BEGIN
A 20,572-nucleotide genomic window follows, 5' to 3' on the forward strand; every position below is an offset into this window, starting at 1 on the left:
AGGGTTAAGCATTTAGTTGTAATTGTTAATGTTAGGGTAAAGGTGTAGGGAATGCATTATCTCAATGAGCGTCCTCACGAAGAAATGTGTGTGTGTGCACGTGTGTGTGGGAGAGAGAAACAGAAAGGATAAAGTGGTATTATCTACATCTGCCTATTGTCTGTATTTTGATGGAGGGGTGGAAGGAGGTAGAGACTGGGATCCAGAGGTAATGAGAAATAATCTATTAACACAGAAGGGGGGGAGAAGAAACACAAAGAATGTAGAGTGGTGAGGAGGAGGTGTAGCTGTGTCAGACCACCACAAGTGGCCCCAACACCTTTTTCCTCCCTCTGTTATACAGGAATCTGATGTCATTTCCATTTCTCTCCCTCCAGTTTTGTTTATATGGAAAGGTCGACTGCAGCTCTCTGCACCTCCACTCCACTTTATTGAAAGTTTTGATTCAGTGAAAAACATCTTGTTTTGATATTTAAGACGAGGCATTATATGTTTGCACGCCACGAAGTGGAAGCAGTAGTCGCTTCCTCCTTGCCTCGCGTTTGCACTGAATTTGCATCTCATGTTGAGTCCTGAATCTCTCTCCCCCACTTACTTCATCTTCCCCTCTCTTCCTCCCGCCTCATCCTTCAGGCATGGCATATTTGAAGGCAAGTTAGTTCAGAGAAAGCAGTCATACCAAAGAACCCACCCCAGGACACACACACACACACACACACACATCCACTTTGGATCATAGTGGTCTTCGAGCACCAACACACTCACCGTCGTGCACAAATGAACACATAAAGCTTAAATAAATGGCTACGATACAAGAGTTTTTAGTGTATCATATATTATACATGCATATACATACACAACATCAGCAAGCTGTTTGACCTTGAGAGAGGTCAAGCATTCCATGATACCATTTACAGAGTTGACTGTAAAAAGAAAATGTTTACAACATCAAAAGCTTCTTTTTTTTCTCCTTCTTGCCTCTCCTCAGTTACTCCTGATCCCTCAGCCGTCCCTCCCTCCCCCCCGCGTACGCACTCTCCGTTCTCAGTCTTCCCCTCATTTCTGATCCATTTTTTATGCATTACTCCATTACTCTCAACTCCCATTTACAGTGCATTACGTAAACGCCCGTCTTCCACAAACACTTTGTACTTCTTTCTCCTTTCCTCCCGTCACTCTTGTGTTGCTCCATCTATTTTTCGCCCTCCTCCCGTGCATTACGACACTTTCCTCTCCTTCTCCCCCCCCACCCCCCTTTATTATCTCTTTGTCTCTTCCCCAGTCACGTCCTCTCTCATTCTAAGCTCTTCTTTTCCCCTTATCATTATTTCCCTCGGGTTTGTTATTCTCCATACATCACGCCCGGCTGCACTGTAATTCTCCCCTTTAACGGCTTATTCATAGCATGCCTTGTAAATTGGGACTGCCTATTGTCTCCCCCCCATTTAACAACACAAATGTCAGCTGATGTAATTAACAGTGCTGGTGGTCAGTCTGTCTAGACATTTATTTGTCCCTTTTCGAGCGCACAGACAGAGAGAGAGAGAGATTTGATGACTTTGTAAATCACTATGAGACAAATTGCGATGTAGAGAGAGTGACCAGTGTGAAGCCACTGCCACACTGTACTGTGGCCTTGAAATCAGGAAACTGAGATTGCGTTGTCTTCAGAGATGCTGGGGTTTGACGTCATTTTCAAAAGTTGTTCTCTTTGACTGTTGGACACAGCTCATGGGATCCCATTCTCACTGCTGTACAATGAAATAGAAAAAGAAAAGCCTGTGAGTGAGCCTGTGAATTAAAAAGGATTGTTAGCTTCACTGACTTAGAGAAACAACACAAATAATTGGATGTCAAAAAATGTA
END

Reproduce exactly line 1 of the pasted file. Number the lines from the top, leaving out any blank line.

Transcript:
A 20,572-nucleotide genomic window follows, 5' to 3' on the forward strand; every position below is an offset into this window, starting at 1 on the left: